Protein, Peanut Butter Pies and More Protein

I once had an Easter meal at the Ramada Plaza Fargo Hotel. One of the top five best meals I’ve had. Salmon, steak tips, bacon, waffles, fruits, breads, vegetables and more. The presentation was fabulous.

Yesterday I ate a bag of Chex Mix, two packets of ramen and a few glasses of water. I ran a few miles at the Wellness Center, too.

Count my meals up and it’s just under 800 calories. Doctor says I need to be eating around 1,750 – 1,950 calories a day. So I missed the mark a bit.

Ben Tynan, a junior wrestler for North Dakota State, said when he goes to McDonald’s he “eats at least 1,000 calories, easily.” Some say that’s easy, some say disgusting, but he has to maintain weight to compete at his 285-pound weight class.

For sophomore golfer Natalie Roth, she eats a little healthier than Tynan.

She doesn’t count her calories, but said her diet is “really clean” eating mostly organic foods, and she is gluten-free.

“I stay away from breads just because it’s an inflammatory thing to the body, and I’ve had a history of getting tendinitis, so taking wheat and gluten out of my diet doesn’t inflame anything,” Roth said.

The reining Summit League Newcomer of the Year eats a lot of protein and loves eggs.

On tournament days, Roth and the other Bison golfers need to eat foods “that will sustain (their) energy throughout 10 hours.”

In the hotel before tee time, the ladies will eat protein for breakfast, and around lunch time Matt Johnson (women’s head coach) will hand out bag lunches, usually containing a sandwich or an apple to keep their energy up throughout the second half of the tournament.

Another NDSU student-athlete that enjoys her breakfast food is senior middle-distance runner Erin Teschuk.

“Sometimes I eat breakfast three meals a day,” Teschuk said.

For Teschuk, it’s key to have a “calorie-balanced” diet. Middle-distance runners are burning a 1,000 calories a day, “so that’s an extra 1,000 calories to maybe your typical 2,000-calorie diet,” she said.

Depending on when Teschuk races on meet days, she eats a solid meal three hours before she starts to warm up. If the race is in the afternoon, Teschuk will be eating oatmeal and keeps “it pretty basic on meet days.”

But she makes sure she doesn’t eat anything that is going to upset her stomach.

On meet days for thrower Conrad Schwarzkopf loads up on the noodles and bulks up on the proteins.

“Anything that can give (me) enough energy to get through the day,” the junior said about his eating habits.

Schwarzkopf eats near 3,500 calories a day of the “right stuff.”

That right stuff includes vegetables and fruits; he always makes sure to eat a few blackberries a day.

“(I) try to keep low on the carbohydrates, potatoes, starches,” Schwarzkopf said. “Pretty much what they teach you in health class.”

What health class doesn’t teach is how to eat like a Bison defensive tackle.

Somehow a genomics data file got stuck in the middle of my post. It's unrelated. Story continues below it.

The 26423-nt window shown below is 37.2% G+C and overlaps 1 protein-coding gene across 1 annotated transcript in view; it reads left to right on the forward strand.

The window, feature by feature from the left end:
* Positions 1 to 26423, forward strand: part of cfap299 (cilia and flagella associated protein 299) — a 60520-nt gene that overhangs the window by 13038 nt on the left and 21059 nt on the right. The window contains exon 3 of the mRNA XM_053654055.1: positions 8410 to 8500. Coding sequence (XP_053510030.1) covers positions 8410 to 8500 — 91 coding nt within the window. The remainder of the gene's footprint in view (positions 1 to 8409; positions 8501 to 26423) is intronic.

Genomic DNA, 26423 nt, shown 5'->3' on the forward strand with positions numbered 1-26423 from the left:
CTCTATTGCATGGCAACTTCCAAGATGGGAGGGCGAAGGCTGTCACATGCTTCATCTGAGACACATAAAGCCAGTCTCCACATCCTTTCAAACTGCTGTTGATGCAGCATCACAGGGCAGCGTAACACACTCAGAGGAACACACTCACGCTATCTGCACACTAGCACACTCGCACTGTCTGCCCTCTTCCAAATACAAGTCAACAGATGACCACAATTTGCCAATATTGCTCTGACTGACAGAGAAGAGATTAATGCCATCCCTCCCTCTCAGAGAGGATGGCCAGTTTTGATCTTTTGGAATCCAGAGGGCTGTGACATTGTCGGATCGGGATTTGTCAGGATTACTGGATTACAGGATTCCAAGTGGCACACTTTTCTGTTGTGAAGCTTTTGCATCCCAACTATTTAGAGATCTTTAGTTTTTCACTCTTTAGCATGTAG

Sophomore Nate Tanguay eats 7,000-plus calories during NDSU’s football season. He will wake up, and have five eggs, unless he has biscuits and gravy.

Tanguay weighs 290 pounds, and, to maintain that weight during the season, he has to “eat two to three times at a meal.”

“You have to find this balance, which is really tough for me because if I eat just a little bit too much I’ll gain three pounds like it’s nothing, and my coach will be pissed off,” Tanguay, who had 45 tackles this season, said. “I hop on the scale twice a day just to know where I’m at all times or else he will make me run, and if I don’t eat enough he yells at me for being too light.”

When it’s game day, Tanguay doesn’t like to play on a full stomach; however, his pregame meal ritual keeps food in his system.

For an 11 a.m. kickoff, the student-athletes have to be up 7 a.m. for a pregame meal.

Tanguay eats spaghetti and meat sauce every pregame meal, 7 a.m. or not.

During the season Tanguay can eat ice cream and a whole Uncle Maddio’s pizzas.

But now that the NDSU football team is in the off-season, Tanguay can’t eat everything in sight.

“I have to eat way less because otherwise (my weight) will shoot through the roof,” Tanguay said about his off-season diet. “It’s hard because I’m eating chicken breast after chicken breast, kind of whatever I want during the season, but then off-season … not only by lightening things up by eating some yogurt and cottage cheese or salad, I don’t eat anything after 7 p.m.”

Calories aside, if Tanguay could just go all out and order whatever he wanted without facing the consequences, it would be an appetizer, main course meal and of course desert.

“Appetizer, calamari, that’s my favorite. Then I would want my mom to make some chicken pot pie and mashed potatoes, and for desert, peanut butter pie.”

I’ll stick to ramen.

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